Norwich's gift trade is booming
Kim BriscoeFor many industries 2009 will go down as a poor year, but for Norfolk's gift and souvenir trade sales were booming thanks to the popularity of the 'staycation' and some good weather.Kim Briscoe
For many industries 2009 will go down as a poor year, but for Norfolk's gift and souvenir trade sales were booming thanks to the popularity of the 'staycation' and some good weather.
This week producers of souvenirs and gift shop owners converged on St Andrew's Hall for the East Anglian Gift Fair, which gives shops the chance to stock up on new ranges ahead of the summer.
Nick Guyton, who organises the fair and also runs Horsford-based Norfolk China, said: '2009 was an amazing year. We have had our best ever year and were 15pc up on the year before.
'Speaking to other companies it doesn't appear anyone has had a bad year. British holidaymakers stayed at home because of the Euro and it was a good year with weather, and we had good Bank Holidays which are critical for us.'
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Mr Guyton said a range of seaside mugs, drawn by Wells-based artist Hazel Ashley, had proved very popular and 28,000 had been sold, and he ran out of stock last July.
Also popular are a range of goods inspired by the street paintings of graffiti artist Banksy.
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He added: 'I think many people are looking for the nostalgic and traditional gifts now as well and anything retro is doing very well.'
Michael Hobbs, whose grandfather David started up D S Hobbs & Son, which is based in Foulsham, said: 'Last year was very, very good and our sales were up a considerable amount.
'We had the cream of the weather in East Anglia and hopefully people were well looked after and will come back again this year.
'The 'staycation' also meant people stayed in Britain because of the economic climate.'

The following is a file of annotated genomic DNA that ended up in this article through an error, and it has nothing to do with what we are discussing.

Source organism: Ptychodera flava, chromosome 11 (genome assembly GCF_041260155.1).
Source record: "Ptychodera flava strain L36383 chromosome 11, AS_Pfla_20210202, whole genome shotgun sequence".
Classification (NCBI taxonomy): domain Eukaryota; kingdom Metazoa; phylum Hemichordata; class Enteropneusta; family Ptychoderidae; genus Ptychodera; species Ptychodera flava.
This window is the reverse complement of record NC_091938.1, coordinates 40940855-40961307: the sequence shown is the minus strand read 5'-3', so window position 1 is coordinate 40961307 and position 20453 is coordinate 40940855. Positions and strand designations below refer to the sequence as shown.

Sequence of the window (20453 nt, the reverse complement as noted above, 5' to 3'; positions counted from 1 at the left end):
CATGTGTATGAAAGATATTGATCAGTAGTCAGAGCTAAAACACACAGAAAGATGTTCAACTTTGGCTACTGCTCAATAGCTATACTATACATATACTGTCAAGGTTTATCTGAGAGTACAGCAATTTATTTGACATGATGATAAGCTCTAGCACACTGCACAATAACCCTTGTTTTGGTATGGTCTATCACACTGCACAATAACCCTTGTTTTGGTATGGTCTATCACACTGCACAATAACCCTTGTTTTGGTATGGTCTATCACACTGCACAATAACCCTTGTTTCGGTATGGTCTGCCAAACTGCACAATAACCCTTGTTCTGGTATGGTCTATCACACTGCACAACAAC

Mr Hobbs said he was preparing for a tougher year during 2010, but hopes their latest range in cuddly meerkats, made popular by the Compare the Market television adverts featuring a talking meerkat, will prove a best seller.
Andrew Johnson, who runs Johnson's Gift Shop which was started by his father and has been in Hunstanton for nearly 50 years, said: 'We had the best year we have had in the last six years.
'It was excellent, due to the weather and we had good Bank Holidays.
'The weather is key because on a bad Bank Holiday you can take just 10pc of what you could on a good Bank Holiday.'
The Gift House, which is based in Admiralty Road, Great Yarmouth, specialises in ranges of named and personalised products, supplying companies such as Butlins, Haven and Alton Towers.
Martin Cordingley, of the Gift House, said their personalised miniature rubber ducks had been very popular in 2009 and he expected them to remain so in 2010.
He said: 'It was quite buoyant really. We were surprised because the forecast and general feeling was that it was going to be a poor year, but in this sector we did well.
'It must be that people stayed at home. Visitor attractions were attracting people in greater numbers and we supply them with our products and saw our sales go up too.'
The Evening News launched its Do Different, Do Norfolk campaign to encourage families in the county to make the most of the attractions on their doorstep.
Do you have a quirky store for the Evening News? Contact reporter Kim Briscoe on 01603 772419 or email firstname.lastname@example.org.